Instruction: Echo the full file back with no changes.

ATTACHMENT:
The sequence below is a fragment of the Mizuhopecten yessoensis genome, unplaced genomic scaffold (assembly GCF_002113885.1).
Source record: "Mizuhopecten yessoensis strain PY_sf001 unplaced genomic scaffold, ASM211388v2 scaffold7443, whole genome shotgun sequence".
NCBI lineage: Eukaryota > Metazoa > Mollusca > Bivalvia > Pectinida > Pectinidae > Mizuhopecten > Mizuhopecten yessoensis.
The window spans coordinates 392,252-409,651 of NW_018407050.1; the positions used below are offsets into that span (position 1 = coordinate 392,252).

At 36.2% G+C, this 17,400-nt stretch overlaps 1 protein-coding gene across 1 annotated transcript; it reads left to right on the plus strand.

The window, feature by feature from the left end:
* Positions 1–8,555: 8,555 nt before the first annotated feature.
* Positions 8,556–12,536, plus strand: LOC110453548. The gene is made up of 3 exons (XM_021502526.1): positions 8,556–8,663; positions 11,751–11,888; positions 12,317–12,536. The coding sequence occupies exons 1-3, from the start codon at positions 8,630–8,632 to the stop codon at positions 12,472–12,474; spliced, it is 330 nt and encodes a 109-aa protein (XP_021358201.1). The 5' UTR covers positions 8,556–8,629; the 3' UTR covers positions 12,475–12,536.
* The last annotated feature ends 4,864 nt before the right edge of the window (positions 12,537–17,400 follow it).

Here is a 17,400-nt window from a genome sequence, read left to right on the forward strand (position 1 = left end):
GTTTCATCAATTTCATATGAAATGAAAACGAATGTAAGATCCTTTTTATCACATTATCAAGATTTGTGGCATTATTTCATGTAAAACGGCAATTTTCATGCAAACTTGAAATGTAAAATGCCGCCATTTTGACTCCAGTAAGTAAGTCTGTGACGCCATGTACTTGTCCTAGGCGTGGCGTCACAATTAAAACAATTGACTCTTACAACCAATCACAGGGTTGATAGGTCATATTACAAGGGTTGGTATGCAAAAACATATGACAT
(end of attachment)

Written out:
The sequence below is a fragment of the Mizuhopecten yessoensis genome, unplaced genomic scaffold (assembly GCF_002113885.1).
Source record: "Mizuhopecten yessoensis strain PY_sf001 unplaced genomic scaffold, ASM211388v2 scaffold7443, whole genome shotgun sequence".
NCBI lineage: Eukaryota > Metazoa > Mollusca > Bivalvia > Pectinida > Pectinidae > Mizuhopecten > Mizuhopecten yessoensis.
The window spans coordinates 392,252-409,651 of NW_018407050.1; the positions used below are offsets into that span (position 1 = coordinate 392,252).

At 36.2% G+C, this 17,400-nt stretch overlaps 1 protein-coding gene across 1 annotated transcript; it reads left to right on the plus strand.

The window, feature by feature from the left end:
* Positions 1–8,555: 8,555 nt before the first annotated feature.
* Positions 8,556–12,536, plus strand: LOC110453548. The gene is made up of 3 exons (XM_021502526.1): positions 8,556–8,663; positions 11,751–11,888; positions 12,317–12,536. The coding sequence occupies exons 1-3, from the start codon at positions 8,630–8,632 to the stop codon at positions 12,472–12,474; spliced, it is 330 nt and encodes a 109-aa protein (XP_021358201.1). The 5' UTR covers positions 8,556–8,629; the 3' UTR covers positions 12,475–12,536.
* The last annotated feature ends 4,864 nt before the right edge of the window (positions 12,537–17,400 follow it).

Here is a 17,400-nt window from a genome sequence, read left to right on the forward strand (position 1 = left end):
GTTTCATCAATTTCATATGAAATGAAAACGAATGTAAGATCCTTTTTATCACATTATCAAGATTTGTGGCATTATTTCATGTAAAACGGCAATTTTCATGCAAACTTGAAATGTAAAATGCCGCCATTTTGACTCCAGTAAGTAAGTCTGTGACGCCATGTACTTGTCCTAGGCGTGGCGTCACAATTAAAACAATTGACTCTTACAACCAATCACAGGGTTGATAGGTCATATTACAAGGGTTGGTATGCAAAAACATATGACAT